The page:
You really haven't a clue as to what is involved in scaling down what is basically barely-mobile power plant technology to a midsized automobile, do you? There's a VAST difference between a locomotive, where the weight of the batteries (if any) is essentially nil compared to the train as a whole, and a gasoline (or Diesel) electric hybrid, where a) starting and stopping is far more frequent and dramatic than in a train and b) the batteries make up a significant fraction of the weight of the vehicle, on the order of 20% or more.
To really make a dramatic difference in fuel economy from hybrid technology in an automotive environment, we would need to see vast improvements in energy storage density for the electrical energy used, above and beyond today's cutting edge. All this nice dense energy would still need to a) be available at high currents and b) be able to be recharged at high currents to realize the benefits of downsizing the power plant and fully utilizing regenerative braking.
Even locomotives don't fully utilize regen braking; as far as I know, a lot of the energy generated by electric braking in a locomotive is still deliberately dissipated as heat, as there's nowhere useful for it to go.
Of course, if one were to *make* this breakthrough, it's entirely possible that we could be tooling around in a couple decades in basically fully electric vehicles with a little 20HP engine in the trunk to keep the batteries (or capacitors, or whatever) charged up on long road trips where a high voltage/high current charging station may not be available, but gasoline or Diesel fuel might be. I could even see this power plant being detachable, like a small trailer or a detachable trunk like on vintage cars, so that a car could be used in fully electric mode as a city car.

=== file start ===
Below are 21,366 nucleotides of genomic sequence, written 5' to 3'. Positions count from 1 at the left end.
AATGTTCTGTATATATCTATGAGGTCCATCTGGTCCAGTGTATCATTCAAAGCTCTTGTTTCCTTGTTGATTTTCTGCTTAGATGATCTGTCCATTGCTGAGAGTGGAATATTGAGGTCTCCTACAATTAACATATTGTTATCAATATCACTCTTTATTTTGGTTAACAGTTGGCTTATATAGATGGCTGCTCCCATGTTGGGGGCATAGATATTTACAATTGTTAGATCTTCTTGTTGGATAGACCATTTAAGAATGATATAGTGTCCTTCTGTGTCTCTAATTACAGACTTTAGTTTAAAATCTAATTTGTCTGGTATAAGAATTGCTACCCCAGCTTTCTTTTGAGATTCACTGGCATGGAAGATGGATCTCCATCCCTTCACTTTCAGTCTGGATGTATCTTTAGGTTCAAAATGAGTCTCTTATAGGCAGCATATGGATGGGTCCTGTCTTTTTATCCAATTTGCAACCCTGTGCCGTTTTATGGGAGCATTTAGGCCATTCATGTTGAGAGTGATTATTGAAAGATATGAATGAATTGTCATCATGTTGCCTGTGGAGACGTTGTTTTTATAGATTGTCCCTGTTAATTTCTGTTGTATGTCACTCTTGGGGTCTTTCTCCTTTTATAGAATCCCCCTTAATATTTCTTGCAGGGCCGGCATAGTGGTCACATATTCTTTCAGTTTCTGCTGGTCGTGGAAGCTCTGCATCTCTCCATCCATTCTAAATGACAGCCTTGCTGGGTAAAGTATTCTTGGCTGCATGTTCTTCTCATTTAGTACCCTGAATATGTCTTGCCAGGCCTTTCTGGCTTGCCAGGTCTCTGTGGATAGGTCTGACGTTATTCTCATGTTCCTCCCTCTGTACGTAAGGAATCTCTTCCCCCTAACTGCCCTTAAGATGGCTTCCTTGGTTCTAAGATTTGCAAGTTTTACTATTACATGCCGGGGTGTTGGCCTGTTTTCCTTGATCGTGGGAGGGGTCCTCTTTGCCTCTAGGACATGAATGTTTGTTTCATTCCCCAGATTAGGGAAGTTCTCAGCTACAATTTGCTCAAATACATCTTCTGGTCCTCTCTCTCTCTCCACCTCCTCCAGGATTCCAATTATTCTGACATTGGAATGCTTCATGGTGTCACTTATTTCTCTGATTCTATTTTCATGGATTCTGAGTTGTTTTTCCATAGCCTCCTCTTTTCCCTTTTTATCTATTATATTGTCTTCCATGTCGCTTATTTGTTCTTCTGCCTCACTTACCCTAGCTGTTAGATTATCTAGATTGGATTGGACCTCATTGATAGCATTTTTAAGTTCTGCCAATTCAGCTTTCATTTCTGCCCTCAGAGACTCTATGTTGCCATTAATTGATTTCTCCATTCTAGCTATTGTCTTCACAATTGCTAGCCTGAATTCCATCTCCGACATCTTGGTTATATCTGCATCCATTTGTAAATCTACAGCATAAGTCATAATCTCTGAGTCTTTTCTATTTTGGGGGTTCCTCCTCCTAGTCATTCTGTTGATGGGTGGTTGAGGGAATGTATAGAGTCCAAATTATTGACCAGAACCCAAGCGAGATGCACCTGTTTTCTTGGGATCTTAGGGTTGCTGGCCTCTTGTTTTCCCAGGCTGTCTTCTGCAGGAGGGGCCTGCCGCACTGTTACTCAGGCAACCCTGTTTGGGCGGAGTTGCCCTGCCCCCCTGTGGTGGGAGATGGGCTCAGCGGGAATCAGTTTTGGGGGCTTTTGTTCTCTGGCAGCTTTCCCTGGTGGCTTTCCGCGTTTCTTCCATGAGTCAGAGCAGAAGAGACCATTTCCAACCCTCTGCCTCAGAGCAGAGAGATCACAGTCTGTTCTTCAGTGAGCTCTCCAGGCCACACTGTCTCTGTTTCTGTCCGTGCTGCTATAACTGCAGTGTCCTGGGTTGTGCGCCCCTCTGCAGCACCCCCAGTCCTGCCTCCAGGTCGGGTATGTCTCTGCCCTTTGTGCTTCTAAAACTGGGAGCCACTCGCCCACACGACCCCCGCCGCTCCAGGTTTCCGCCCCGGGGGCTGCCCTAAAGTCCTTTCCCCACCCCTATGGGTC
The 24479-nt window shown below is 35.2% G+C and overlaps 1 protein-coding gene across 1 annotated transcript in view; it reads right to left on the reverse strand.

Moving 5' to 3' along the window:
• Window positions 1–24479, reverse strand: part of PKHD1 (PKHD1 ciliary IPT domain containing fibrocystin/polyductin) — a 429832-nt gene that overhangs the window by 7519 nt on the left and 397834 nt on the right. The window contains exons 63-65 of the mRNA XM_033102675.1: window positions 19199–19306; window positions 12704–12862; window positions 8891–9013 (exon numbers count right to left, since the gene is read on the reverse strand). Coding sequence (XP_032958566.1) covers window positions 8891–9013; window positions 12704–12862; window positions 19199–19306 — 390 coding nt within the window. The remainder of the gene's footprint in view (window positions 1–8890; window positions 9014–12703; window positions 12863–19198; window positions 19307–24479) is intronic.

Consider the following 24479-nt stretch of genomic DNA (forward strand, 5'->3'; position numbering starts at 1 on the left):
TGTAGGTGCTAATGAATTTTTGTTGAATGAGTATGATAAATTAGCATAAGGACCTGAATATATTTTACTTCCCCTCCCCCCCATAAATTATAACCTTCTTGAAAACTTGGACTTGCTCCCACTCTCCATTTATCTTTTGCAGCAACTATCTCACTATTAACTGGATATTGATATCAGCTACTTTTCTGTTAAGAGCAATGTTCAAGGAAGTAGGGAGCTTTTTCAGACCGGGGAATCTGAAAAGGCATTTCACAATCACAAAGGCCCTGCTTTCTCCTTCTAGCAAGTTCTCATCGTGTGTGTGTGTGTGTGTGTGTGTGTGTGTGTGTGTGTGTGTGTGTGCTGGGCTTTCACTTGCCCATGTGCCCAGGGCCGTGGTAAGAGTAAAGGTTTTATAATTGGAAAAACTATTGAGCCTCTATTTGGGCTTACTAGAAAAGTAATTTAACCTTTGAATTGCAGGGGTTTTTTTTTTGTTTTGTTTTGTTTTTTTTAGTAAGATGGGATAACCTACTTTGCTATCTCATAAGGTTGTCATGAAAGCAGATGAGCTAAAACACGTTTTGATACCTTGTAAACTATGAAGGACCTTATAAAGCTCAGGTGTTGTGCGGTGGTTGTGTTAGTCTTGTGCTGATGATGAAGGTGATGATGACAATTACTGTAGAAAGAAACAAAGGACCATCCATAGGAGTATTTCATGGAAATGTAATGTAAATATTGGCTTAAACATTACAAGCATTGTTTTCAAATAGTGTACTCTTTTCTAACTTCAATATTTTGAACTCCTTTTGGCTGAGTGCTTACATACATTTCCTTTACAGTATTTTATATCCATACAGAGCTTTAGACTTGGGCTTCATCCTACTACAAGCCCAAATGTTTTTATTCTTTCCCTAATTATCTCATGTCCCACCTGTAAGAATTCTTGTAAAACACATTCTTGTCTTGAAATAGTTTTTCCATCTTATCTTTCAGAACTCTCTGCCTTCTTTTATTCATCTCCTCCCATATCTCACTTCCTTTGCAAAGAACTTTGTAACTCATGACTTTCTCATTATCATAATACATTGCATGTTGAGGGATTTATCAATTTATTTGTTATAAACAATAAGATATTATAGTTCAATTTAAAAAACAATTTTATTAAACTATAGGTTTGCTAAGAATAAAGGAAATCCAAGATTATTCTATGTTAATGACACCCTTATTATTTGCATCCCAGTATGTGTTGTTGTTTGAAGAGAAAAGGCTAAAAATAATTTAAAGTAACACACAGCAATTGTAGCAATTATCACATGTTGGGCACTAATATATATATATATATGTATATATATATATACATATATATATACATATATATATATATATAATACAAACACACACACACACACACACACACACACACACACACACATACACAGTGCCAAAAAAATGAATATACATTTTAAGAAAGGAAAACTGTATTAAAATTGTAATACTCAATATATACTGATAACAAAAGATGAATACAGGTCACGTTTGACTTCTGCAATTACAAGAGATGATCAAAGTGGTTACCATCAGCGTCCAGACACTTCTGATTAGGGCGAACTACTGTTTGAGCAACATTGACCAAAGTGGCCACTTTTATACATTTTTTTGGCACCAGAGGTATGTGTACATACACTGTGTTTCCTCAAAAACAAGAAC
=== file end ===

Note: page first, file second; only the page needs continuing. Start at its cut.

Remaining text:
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Nate Nagel wrote:

Have you never heard of a trolley bus ? http://en.wikipedia.org/wiki/Trolley_bus
Lots in Europe.
They weren't some insuperable problem for us because they weren't 3000 hp locomotives !
You Americans ! Always looking for complications and reasons not to do things.
Graham
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Nate Nagel wrote:

http://upload.wikimedia.org/wikipedia/commons/9/99/Elektromote1882.jpg
We Europeans did it in 1882.
Graham
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Nate Nagel wrote:

Scaling down or scaling up ?
This issue you want to present as a problem was solved over 100 years ago. Here's one from 1913 made by Edison.
http://upload.wikimedia.org/wikipedia/commons/7/7b/Ed_d22m.jpg
Graham
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Eeyore wrote:

Then why aren't we driving it today? Hint: it's the batteries. It's always been the batteries.
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Nate Nagel wrote:

And the batteries are getting there.
Graham
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Nate Nagel wrote:

It's do-able right now.
Using the latest NiMHcells, a 15kWh battery pack suitable for a typical day's commuting weights a mere 100kg.
Only better is on the way.
Graham